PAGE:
Replacing high level light bulbs

Share your ideas about the practical side of caring.
I've only fairly recently discovered you can use LED bulbs in old fashioned lights. They give quite a reasonable and instant light plus low energy. I had to get a dimmer switch replaced to get them compatable with a dimmer switch but well worth it when one of you likes bright lights and the other one dimmer lights.
Henrietta wrote:I've only fairly recently discovered you can use LED bulbs in old fashioned lights. They give quite a reasonable and instant light plus low energy. I had to get a dimmer switch replaced to get them compatable with a dimmer switch but well worth it when one of you likes bright lights and the other one dimmer lights.
oh yes Henrietta, you don't have to change your existing light fittings ! Just don't do I like did recently and pick up the first pack that comes to hand, get home and find they've got a screw fitting and not a bayonet fitting - was a job and a half to get Sainsburys to change them 'cos I no longer had the receipt :roll:
I've got a ' mother and child' lamp. Have the best of both worlds with the dimmer at the top and bright reading light that's adjustable. May not suit everyone's decor but I'm so glad I have it.
Sue, I've done that in the past, bought the wrong fittings re light bulbs!!
Albert_1604 wrote:One problem I increasingly face is replacing light bulbs up at high level.
As one gets on, climbing up step ladders with no one to steady them
becomes risky. I prefer using the old type filament light bulbs.

So on some of my house high level lamps I have fitted an extension
using a lamp plug, about 2 ft feet of wire into a new light socket.

Now when a bulb reaches the end of its life I can easily reach it.
The lower light is not in best lighting position but it is safe, and for me, a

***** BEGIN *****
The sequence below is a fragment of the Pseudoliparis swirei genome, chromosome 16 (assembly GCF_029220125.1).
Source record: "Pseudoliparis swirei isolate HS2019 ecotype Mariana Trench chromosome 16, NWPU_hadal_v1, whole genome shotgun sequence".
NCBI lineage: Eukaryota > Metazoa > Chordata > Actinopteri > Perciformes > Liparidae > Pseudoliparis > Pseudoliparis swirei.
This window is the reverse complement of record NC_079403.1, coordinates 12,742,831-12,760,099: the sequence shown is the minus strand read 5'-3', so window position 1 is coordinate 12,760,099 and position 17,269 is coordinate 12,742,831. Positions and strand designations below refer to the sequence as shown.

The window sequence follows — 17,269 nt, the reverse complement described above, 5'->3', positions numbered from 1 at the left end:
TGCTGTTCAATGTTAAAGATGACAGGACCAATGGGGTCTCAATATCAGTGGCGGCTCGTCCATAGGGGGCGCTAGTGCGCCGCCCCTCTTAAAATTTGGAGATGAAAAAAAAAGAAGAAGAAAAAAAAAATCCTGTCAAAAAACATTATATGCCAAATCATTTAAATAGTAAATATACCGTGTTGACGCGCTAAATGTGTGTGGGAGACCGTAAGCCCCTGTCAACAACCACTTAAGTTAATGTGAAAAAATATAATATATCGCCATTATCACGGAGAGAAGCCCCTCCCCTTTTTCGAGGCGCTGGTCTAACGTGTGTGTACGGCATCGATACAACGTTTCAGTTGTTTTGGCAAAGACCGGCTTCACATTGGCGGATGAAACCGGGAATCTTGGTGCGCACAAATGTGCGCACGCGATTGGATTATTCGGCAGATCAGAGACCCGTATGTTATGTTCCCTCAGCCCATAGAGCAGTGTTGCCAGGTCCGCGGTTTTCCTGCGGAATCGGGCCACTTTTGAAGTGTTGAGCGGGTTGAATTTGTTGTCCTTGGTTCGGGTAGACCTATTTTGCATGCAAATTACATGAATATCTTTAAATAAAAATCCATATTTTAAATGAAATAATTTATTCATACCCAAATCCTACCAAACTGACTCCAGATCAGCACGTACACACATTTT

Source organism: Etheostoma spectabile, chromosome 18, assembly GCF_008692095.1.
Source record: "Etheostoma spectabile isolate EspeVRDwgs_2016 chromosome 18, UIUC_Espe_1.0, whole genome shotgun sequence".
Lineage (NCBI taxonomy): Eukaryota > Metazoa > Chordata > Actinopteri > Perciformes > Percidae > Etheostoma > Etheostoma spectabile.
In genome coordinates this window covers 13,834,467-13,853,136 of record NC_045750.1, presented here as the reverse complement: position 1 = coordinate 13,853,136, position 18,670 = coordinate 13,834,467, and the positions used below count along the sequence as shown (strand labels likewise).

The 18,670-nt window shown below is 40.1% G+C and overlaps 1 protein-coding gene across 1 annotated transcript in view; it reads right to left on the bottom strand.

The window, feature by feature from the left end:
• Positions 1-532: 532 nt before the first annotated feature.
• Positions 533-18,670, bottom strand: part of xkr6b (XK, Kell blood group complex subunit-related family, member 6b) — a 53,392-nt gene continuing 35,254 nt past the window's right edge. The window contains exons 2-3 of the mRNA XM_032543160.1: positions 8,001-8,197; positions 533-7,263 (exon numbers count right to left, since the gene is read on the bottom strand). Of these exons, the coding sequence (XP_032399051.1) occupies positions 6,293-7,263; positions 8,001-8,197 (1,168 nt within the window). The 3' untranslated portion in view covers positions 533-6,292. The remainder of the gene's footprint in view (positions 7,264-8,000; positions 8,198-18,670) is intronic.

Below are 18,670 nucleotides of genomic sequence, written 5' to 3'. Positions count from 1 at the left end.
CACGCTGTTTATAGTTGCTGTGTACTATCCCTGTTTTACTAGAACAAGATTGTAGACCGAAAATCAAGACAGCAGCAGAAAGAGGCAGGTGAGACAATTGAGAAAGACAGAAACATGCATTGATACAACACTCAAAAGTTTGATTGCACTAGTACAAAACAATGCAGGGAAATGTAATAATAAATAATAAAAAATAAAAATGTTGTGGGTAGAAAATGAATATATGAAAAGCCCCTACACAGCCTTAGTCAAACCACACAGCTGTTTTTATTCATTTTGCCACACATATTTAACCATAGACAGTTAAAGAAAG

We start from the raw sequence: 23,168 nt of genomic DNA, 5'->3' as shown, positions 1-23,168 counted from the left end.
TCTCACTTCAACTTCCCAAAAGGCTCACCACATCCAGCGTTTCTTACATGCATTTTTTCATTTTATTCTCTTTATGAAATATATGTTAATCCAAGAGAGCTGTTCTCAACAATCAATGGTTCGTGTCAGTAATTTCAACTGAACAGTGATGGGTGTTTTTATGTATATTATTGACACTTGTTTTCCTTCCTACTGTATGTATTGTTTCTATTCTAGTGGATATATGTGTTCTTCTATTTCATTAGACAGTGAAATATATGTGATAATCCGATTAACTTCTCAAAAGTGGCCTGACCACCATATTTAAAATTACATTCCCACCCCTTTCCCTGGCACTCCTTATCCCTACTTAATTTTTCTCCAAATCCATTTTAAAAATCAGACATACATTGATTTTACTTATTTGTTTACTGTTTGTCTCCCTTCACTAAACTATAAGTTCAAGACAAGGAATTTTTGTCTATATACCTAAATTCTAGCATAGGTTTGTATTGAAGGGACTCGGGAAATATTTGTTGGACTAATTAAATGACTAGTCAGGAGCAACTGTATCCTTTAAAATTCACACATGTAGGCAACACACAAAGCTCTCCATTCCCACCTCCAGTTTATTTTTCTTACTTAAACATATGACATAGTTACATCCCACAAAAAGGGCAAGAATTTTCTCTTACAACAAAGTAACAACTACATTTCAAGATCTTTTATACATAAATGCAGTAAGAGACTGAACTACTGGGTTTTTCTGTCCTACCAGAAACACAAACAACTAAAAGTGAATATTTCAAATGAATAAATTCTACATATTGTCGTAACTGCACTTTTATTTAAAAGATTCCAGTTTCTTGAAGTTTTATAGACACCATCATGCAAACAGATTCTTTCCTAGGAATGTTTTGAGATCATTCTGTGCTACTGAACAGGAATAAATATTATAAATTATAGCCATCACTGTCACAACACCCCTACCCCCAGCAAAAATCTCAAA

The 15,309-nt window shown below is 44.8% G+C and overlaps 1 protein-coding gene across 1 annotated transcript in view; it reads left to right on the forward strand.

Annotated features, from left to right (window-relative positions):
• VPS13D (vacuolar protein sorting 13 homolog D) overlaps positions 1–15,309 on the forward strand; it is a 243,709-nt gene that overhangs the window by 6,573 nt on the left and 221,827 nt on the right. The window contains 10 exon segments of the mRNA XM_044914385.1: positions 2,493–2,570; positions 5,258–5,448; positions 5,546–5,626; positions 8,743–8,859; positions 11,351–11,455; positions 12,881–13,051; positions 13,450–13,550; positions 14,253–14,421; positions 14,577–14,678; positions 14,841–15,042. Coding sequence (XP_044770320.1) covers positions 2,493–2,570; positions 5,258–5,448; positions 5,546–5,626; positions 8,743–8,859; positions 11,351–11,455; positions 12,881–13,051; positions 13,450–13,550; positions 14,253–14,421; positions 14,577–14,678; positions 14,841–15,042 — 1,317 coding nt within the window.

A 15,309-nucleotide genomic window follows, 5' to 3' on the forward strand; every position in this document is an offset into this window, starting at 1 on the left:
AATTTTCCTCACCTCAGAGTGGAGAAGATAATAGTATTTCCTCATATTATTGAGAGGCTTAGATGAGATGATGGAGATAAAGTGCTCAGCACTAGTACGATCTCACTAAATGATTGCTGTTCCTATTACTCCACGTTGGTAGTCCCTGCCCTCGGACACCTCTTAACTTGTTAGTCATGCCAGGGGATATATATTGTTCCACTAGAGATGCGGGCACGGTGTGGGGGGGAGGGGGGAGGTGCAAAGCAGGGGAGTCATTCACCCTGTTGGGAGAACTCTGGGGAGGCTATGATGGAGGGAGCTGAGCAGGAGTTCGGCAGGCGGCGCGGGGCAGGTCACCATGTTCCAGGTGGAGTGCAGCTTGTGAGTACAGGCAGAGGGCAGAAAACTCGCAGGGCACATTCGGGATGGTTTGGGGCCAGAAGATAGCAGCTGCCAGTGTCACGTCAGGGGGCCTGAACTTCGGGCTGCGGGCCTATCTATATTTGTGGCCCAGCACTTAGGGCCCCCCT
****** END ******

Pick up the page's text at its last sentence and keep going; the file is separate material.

carer on his own, that is more important.
I am not sure why you prefer old type filament lamps, as you say, Albert. The new energy-efficient ones last much longer, apart from saving electricity, so you would need to replace them much less frequently. In particular, the new l.e.d. types avoid most of the perceived problems of the earlier fluorescent ones.

You could consider a newer, larger step ladder, for the occasions when you may still need one, preferably a lightweight aluminium type. On a larger one you will be safer and feel more confident at the same height. I suspect your present step ladder may be a little inadequate for the job.

Your solution of fitting extension leads to your ceiling lights sounds a practical one, but I am concerned that you could create new problems with low-dangling lights.
Thanks all for suggestions. The lower light seems to
illuminate the room OK. I guess I prefer filament lights
as they seem to give a softer yellowish light, although
new lights can simulate this. Although a better ladder may help
there is so much at stake for my wife if I ever fell of any ladder.

Best to stay on terra firma. :)
susieq wrote:
jenny lucas wrote:Susie, thank you. My next problem is trying to work what the HELL is the equivalent to a 60 W bulb!!! It's SO confusing now (I blame the French - it's their revenge for Waterloo, forcing us to use their stupid metric units blah blah)